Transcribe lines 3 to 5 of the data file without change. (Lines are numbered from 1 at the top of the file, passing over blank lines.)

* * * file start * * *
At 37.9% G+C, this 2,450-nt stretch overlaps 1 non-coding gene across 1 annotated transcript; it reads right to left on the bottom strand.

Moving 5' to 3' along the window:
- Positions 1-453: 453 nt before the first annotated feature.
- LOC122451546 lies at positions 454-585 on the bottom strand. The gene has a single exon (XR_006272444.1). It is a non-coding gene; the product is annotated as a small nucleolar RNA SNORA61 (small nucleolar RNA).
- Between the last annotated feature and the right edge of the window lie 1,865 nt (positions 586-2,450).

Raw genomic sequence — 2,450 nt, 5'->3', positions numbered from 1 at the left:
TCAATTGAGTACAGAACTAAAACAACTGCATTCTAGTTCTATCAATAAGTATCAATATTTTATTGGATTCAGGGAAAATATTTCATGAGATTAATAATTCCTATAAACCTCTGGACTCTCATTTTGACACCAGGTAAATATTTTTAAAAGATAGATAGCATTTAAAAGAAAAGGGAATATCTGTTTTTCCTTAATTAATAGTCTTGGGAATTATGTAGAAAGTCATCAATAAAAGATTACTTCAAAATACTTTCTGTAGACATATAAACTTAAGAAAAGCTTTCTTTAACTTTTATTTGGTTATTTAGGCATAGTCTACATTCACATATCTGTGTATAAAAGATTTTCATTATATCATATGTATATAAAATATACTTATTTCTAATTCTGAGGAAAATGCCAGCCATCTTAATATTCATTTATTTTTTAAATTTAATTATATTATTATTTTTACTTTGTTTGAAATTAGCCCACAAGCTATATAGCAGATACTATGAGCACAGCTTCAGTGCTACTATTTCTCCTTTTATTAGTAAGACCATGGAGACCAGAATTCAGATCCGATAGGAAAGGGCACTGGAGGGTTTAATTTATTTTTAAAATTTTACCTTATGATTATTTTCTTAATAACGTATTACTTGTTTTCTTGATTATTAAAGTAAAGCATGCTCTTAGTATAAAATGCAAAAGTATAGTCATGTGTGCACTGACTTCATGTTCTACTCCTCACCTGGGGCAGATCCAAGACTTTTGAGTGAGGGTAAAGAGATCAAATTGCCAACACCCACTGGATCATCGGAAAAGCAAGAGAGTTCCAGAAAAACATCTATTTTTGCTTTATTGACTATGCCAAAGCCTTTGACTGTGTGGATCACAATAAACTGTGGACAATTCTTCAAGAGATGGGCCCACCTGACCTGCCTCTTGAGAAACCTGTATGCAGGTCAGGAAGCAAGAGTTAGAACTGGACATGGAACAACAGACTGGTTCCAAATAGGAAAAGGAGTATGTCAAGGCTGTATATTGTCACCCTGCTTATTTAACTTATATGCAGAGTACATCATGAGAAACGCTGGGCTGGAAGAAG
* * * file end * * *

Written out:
- Positions 1-453: 453 nt before the first annotated feature.
- LOC122451546 lies at positions 454-585 on the bottom strand. The gene has a single exon (XR_006272444.1). It is a non-coding gene; the product is annotated as a small nucleolar RNA SNORA61 (small nucleolar RNA).
- Between the last annotated feature and the right edge of the window lie 1,865 nt (positions 586-2,450).